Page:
In Switzerland (population 7.4 million), 3 different systems contribute to surveillance for sexually transmitted infections.Goal:
The goal of this study was to compare time trends from surveillance systems for chlamydia, gonorrhea, and syphilis.Study Design:
We studied surveillance data (1997–2003) from laboratory reports in women and men, men attending dermatology clinics, and women attending gynecologists.Results:
Laboratory reports of episodes of Chlamydia trachomatis and Neisseria gonorrhoeae increased by 31% (from 2573 to 3449 cases) and 104% (from 259 to 528 cases), respectively. Over the same period, chlamydia reports from men attending dermatology clinics and women attending gynecologists did not change and dermatology clinic-based reports of gonorrhea in men increased only slightly. Syphilis reports from dermatology clinics increased by 127% (from 22 to 50 cases).Conclusions:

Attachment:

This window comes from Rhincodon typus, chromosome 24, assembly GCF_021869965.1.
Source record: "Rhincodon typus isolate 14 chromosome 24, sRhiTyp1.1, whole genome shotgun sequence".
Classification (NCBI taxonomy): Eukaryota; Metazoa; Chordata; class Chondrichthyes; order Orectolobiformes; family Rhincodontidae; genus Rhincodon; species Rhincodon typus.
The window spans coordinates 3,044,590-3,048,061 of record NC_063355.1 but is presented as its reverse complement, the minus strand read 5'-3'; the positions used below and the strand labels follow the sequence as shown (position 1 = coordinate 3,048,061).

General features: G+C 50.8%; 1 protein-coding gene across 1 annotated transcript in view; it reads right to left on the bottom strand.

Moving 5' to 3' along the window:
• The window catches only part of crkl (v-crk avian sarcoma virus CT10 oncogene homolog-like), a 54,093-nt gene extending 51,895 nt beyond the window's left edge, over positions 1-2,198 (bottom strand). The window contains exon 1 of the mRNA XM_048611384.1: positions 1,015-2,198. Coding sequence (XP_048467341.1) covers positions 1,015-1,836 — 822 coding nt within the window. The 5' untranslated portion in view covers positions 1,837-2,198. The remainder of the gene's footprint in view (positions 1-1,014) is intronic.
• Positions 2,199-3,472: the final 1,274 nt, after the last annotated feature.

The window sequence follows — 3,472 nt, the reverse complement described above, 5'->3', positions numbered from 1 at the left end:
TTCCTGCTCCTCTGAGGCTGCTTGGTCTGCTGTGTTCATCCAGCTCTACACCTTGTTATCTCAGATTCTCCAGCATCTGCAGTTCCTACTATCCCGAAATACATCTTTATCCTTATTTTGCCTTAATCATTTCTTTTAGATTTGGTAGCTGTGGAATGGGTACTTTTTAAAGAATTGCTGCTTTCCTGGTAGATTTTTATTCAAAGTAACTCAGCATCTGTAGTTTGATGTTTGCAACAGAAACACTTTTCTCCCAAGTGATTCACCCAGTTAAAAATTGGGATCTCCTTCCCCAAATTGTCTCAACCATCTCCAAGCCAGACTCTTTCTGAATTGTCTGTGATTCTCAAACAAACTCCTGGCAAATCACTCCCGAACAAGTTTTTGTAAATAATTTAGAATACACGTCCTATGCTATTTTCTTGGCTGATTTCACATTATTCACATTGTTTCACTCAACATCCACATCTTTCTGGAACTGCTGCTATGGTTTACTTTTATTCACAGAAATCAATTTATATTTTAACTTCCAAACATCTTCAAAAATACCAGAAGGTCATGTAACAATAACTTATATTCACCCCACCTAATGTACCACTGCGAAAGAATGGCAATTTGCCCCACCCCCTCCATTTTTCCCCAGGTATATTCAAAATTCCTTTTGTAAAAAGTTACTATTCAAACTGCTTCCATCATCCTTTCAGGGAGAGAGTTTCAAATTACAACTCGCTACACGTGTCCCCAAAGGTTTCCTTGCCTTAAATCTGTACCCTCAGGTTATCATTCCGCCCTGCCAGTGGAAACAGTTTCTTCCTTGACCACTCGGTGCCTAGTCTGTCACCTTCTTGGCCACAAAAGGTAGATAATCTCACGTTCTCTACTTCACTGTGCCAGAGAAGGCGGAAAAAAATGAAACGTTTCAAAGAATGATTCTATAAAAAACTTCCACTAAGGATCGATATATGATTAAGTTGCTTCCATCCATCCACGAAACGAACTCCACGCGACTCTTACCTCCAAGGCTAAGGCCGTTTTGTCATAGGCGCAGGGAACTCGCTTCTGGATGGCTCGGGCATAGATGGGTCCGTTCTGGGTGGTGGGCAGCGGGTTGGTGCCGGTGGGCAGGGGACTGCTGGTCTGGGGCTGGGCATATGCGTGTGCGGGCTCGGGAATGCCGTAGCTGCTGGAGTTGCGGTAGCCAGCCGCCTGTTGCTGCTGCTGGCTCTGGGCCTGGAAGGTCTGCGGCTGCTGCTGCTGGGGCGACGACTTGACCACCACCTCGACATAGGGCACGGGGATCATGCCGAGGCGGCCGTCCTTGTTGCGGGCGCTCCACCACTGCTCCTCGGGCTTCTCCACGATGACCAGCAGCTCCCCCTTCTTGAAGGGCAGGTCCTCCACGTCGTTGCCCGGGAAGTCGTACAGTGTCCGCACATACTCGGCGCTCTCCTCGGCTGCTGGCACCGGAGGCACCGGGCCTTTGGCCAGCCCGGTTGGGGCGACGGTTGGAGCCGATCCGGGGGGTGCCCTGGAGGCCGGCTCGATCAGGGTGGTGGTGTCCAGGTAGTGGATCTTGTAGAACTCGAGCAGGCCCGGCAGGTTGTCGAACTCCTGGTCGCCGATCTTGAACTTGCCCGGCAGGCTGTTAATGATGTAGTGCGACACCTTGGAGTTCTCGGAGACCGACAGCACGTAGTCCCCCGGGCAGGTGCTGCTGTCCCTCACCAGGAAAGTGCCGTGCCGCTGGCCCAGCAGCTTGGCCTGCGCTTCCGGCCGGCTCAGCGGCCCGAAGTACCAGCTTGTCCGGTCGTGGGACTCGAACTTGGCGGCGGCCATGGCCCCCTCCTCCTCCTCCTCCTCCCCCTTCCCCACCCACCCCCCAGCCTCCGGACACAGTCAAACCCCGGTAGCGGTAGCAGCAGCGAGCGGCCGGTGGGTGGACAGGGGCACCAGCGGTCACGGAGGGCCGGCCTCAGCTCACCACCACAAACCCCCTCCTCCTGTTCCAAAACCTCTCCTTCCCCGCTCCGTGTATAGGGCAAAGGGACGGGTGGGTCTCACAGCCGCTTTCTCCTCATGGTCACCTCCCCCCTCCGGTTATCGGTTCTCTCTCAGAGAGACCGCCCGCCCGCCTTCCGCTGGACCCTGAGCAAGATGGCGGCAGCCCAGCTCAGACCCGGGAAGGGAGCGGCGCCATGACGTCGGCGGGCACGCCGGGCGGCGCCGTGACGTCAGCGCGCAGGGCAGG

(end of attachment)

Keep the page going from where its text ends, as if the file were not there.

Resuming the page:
Increases in laboratory reports of chlamydia and gonorrhea were not consistently detected in sentinel populations. Numbers of cases reported to all 3 systems were low. The performance of surveillance systems for sexually transmitted infections should be evaluated regularly.